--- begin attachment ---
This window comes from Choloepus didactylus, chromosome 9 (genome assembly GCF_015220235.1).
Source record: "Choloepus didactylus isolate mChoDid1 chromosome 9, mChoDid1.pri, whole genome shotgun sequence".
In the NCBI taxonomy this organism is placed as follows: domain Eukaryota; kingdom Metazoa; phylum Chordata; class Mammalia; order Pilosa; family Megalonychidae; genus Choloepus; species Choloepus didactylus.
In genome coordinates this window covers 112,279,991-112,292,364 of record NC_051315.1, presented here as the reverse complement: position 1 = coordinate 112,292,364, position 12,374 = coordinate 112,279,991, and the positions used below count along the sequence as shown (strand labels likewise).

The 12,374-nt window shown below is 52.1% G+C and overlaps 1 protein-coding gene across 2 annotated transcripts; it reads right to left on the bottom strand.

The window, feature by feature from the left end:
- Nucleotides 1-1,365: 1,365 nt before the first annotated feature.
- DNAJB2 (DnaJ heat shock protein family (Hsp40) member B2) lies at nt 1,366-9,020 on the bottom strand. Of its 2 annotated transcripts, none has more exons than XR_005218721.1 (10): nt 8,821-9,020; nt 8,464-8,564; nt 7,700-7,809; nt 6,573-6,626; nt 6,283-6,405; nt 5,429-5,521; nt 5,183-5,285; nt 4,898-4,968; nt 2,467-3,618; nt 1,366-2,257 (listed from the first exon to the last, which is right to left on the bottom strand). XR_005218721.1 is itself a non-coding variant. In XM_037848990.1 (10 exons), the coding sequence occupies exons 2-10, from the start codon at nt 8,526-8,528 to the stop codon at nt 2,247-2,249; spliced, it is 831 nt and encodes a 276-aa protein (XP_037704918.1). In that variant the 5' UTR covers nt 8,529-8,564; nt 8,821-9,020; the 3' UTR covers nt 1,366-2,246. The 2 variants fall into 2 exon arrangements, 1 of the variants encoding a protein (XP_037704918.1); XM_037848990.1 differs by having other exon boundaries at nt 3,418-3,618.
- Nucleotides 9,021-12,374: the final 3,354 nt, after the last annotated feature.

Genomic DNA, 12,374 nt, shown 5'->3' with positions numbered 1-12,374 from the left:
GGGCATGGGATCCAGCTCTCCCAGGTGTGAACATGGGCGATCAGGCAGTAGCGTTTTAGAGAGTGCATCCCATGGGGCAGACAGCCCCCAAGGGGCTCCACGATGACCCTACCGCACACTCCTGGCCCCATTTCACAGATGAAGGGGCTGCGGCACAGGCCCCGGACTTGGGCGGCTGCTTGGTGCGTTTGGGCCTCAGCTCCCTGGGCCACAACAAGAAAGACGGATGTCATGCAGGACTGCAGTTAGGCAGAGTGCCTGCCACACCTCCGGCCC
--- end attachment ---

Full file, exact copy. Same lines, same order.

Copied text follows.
This window comes from Choloepus didactylus, chromosome 9 (genome assembly GCF_015220235.1).
Source record: "Choloepus didactylus isolate mChoDid1 chromosome 9, mChoDid1.pri, whole genome shotgun sequence".
In the NCBI taxonomy this organism is placed as follows: domain Eukaryota; kingdom Metazoa; phylum Chordata; class Mammalia; order Pilosa; family Megalonychidae; genus Choloepus; species Choloepus didactylus.
In genome coordinates this window covers 112,279,991-112,292,364 of record NC_051315.1, presented here as the reverse complement: position 1 = coordinate 112,292,364, position 12,374 = coordinate 112,279,991, and the positions used below count along the sequence as shown (strand labels likewise).

The 12,374-nt window shown below is 52.1% G+C and overlaps 1 protein-coding gene across 2 annotated transcripts; it reads right to left on the bottom strand.

The window, feature by feature from the left end:
- Nucleotides 1-1,365: 1,365 nt before the first annotated feature.
- DNAJB2 (DnaJ heat shock protein family (Hsp40) member B2) lies at nt 1,366-9,020 on the bottom strand. Of its 2 annotated transcripts, none has more exons than XR_005218721.1 (10): nt 8,821-9,020; nt 8,464-8,564; nt 7,700-7,809; nt 6,573-6,626; nt 6,283-6,405; nt 5,429-5,521; nt 5,183-5,285; nt 4,898-4,968; nt 2,467-3,618; nt 1,366-2,257 (listed from the first exon to the last, which is right to left on the bottom strand). XR_005218721.1 is itself a non-coding variant. In XM_037848990.1 (10 exons), the coding sequence occupies exons 2-10, from the start codon at nt 8,526-8,528 to the stop codon at nt 2,247-2,249; spliced, it is 831 nt and encodes a 276-aa protein (XP_037704918.1). In that variant the 5' UTR covers nt 8,529-8,564; nt 8,821-9,020; the 3' UTR covers nt 1,366-2,246. The 2 variants fall into 2 exon arrangements, 1 of the variants encoding a protein (XP_037704918.1); XM_037848990.1 differs by having other exon boundaries at nt 3,418-3,618.
- Nucleotides 9,021-12,374: the final 3,354 nt, after the last annotated feature.

Genomic DNA, 12,374 nt, shown 5'->3' with positions numbered 1-12,374 from the left:
GGGCATGGGATCCAGCTCTCCCAGGTGTGAACATGGGCGATCAGGCAGTAGCGTTTTAGAGAGTGCATCCCATGGGGCAGACAGCCCCCAAGGGGCTCCACGATGACCCTACCGCACACTCCTGGCCCCATTTCACAGATGAAGGGGCTGCGGCACAGGCCCCGGACTTGGGCGGCTGCTTGGTGCGTTTGGGCCTCAGCTCCCTGGGCCACAACAAGAAAGACGGATGTCATGCAGGACTGCAGTTAGGCAGAGTGCCTGCCACACCTCCGGCCC